The White House and Congress will make the decision on dam breaching, though, and the choice could affect barge transportation, irrigation and hydropower. Just how much impact breaching would have depends on who's making the prediction. In the visitor center at the base of Little Goose Dam, the Corps of Engineers offers an interactive video that features a cityscape twinkling with lights. If a visitor selects an option to "remove dams" in order to save salmon, the lights suddenly go dark.
Yet the Nez Perce and environmental groups point out that the four dams on the lower Snake provide less than 5 percent of the hydropower for the region and in many years don't operate at full capacity because of weak demand for electricity. Irrigation water from lakes behind those dams benefits only 13 farmers.
Whether dam breaching would help or hinder economic development in the long run remains an open question. Many local residents protest that their livelihoods will be ruined by breaching the four dams. But economic analyses suggest that may not be the case. According to a draft of a recent federal analysis, the region might actually benefit from bypassing the dams--or at least suffer no economic harm. Another analysis, published by The Idaho Statesman newspaper, found that taxpayers are spending $98 million a year to subsidize barge transportation on the Snake River. The Statesman's analysis and another evaluation done for the Idaho Fish and Game Commission both conclude that the economic benefits of breaching the dams far outweigh the costs. Taxpayers, electric ratepayers and consumers would save $183 million a year, the Statesman concludes.
And those analyses don't include the financial toll on the region's Native Americans. Commission director Sampson points out, "The tribes that once relied upon salmon as the basis of their economies lost that wealth when the salmon were taken from the streams and natural resources were taken from the land."
For now, the Nez Perce are at least still holding onto the cultural wealth they derive from salmon. When Horace Axtell's daughter Nellie was young, she learned the ancient methods for wind-drying salmon and preparing it for blessing ceremonies. The tribe's elders taught her how to sing the blessing songs and how to show respect for all of creation.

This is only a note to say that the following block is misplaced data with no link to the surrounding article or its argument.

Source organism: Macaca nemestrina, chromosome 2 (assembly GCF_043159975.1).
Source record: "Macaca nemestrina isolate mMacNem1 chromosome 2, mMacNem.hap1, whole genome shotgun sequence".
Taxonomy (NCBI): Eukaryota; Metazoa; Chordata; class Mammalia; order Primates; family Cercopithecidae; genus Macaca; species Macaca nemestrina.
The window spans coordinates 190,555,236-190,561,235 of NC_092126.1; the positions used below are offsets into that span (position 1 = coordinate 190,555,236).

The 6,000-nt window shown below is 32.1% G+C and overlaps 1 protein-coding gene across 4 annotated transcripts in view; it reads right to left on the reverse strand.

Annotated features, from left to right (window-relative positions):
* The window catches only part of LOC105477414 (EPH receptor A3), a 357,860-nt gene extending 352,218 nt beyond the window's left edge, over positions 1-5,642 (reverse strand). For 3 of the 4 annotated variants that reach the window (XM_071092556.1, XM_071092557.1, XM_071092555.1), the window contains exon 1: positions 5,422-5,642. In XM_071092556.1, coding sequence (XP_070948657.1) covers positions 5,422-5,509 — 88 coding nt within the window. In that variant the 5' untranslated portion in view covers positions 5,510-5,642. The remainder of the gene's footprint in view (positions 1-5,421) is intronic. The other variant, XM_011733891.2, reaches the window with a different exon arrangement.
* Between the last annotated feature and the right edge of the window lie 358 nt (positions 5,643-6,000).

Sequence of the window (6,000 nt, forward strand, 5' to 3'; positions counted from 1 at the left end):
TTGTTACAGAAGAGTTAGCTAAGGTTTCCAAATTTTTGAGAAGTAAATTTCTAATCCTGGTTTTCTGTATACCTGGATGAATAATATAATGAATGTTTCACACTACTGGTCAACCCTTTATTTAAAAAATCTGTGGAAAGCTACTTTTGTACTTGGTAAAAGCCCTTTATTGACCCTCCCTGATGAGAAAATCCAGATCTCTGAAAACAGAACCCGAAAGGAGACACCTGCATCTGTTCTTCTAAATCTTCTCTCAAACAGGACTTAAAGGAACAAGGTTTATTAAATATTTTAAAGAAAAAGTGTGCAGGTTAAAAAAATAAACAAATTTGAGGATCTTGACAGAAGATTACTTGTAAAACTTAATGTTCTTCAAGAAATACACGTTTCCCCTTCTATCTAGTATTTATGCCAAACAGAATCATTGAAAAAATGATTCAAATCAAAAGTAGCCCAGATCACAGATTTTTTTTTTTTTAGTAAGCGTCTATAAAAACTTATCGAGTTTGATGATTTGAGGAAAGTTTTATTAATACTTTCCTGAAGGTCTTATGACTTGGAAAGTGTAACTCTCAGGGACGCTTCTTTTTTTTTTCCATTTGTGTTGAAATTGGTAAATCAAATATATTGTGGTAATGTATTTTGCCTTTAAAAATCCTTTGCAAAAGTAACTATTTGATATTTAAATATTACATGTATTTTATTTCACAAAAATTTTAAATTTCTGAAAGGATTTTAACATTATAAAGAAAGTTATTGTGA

"We're still holding to that way of life," says Nellie now. "We believe that we can't remain healthy unless the ceremonies are done to honor and bless the food. The old ladies taught me that we have a responsibility to keep the salmon. Because if the salmon goes, we go. If the salmon disappears, we disappear."
Life on the Run
A salmon's life starts in a freshwater nest that can be hundreds of miles away from the ocean. Yet that's where the fish must head after maturing to the smolt stage. Pacific salmon spend between one and eight years at sea before returning to their spawning grounds to start the cycle again.
The fish face daunting natural and man-made challenges in both their downstream and upstream journeys--including degraded habitat, altered water temperatures and dams, such as Brownlee Dam on the Snake River, that can block passage or restrict water flow.
Seasonal Pacific salmon runs once filled rivers and streams all the way from California to Alaska. Today the only U.S. waterways that still teem with migrating Pacific salmon are in Alaska.
NWF Priority: Giving Salmon a Helping Hand
If four dams on the Snake River are breached, four key barriers to young salmon going downstream and adult salmon returning to their spawning grounds upstream will be eliminated. That's one key message from a collaborative effort among conservation groups including the National Wildlife Federation, Native Americans and other fishing constituencies.
The Federation also is working to save river habitat for salmon in the Pacific Northwest's temperate rain forests. And in the grasslands of central Oregon, the Federation is joining forces with Native Americans to ensure that management plans for federal lands include restoration of degraded streamside habitat. Also, the Nez Perce Tribe and the Federation are partners in a lawsuit against the Army Corps of Engineers for violating water-quality standards in the Snake River. If you would like to be kept informed about these issues, write the NWF Western Natural Resource Center, 2031 SE Belmont Street, Portland, Oregon 97215, e-mail email@example.com or call 503-230-0421. You may also visit the "Saving Salmon" section of NWF's web site at www.nwf.org/salmon.
learn more on topics covered in the film
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read the script